Alexander Sergeev, who has been appointed the next president of the Russian Academy of Sciences, has said there was “no pressure from government” in the election process.
At a conference following his appointment on 26 September, Sergeev said that that the academy had not experienced any pressure from authorities, the Russian news agency Tass reported.
“During this election campaign, our government behaved in an absolutely democratic way. There was no pressure from above or from the side,” he said.
Sergeev won the election after gaining 70 per cent of the vote in the second round. His appointment has been approved by Russian president Vladimir Putin.
The 62-year-old is the head of the academy’s Institute of Applied Physics in Nizhny Novgorod, and was one of five candidates vying for the role. Physicist Alexei Khoklov, who was seen as the favourite, was removed from the shortlist after prime minister Dmitry Medvedev signed an order approving candidates last month.
The academy was established in 1724 and is the umbrella body for Russia’s network of research institutions. It manages basic research and is an authority on science policy. In 2013 the Russian Academy of Medical Sciences and the Russian Academy of Agricultural Sciences were incorporated into the academy.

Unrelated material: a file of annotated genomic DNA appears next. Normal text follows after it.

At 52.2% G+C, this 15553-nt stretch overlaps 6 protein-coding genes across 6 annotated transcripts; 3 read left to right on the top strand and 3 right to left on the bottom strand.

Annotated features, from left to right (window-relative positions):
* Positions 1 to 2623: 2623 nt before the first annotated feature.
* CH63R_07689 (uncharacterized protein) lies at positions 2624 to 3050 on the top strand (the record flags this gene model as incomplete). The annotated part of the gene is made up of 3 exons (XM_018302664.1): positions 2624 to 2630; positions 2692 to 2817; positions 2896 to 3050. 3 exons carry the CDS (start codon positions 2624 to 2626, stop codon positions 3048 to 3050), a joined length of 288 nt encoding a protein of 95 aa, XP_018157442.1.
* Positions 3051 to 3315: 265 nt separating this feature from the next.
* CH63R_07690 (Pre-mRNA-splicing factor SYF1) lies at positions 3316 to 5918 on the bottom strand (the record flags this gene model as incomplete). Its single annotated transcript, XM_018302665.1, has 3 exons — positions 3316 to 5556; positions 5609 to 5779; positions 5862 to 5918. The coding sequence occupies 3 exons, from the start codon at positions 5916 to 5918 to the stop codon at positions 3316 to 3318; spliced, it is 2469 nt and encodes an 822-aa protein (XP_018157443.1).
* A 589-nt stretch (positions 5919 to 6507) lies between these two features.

Putin, who met with Sergeev to sign the appointment into decree, said that the academy president’s job was to help implement Russia’s scientific and technological strategy, and to improve the academy’s regulatory framework. “For this, of course, it will be necessary to establish very good relations with various levels of state power,” Putin said.
Yuri Osipov, the former president of the academy, said that Sergeev had to establish a good dialogue with the government. “This is the most important thing in order to determine the academy’s development in the near future,” Tass reported Osipov as saying.
The academy election was originally scheduled for March but was delayed until September after all candidates withdrew their nominations unexpectedly at the last minute.
Story published on Research Europe, September 28 2017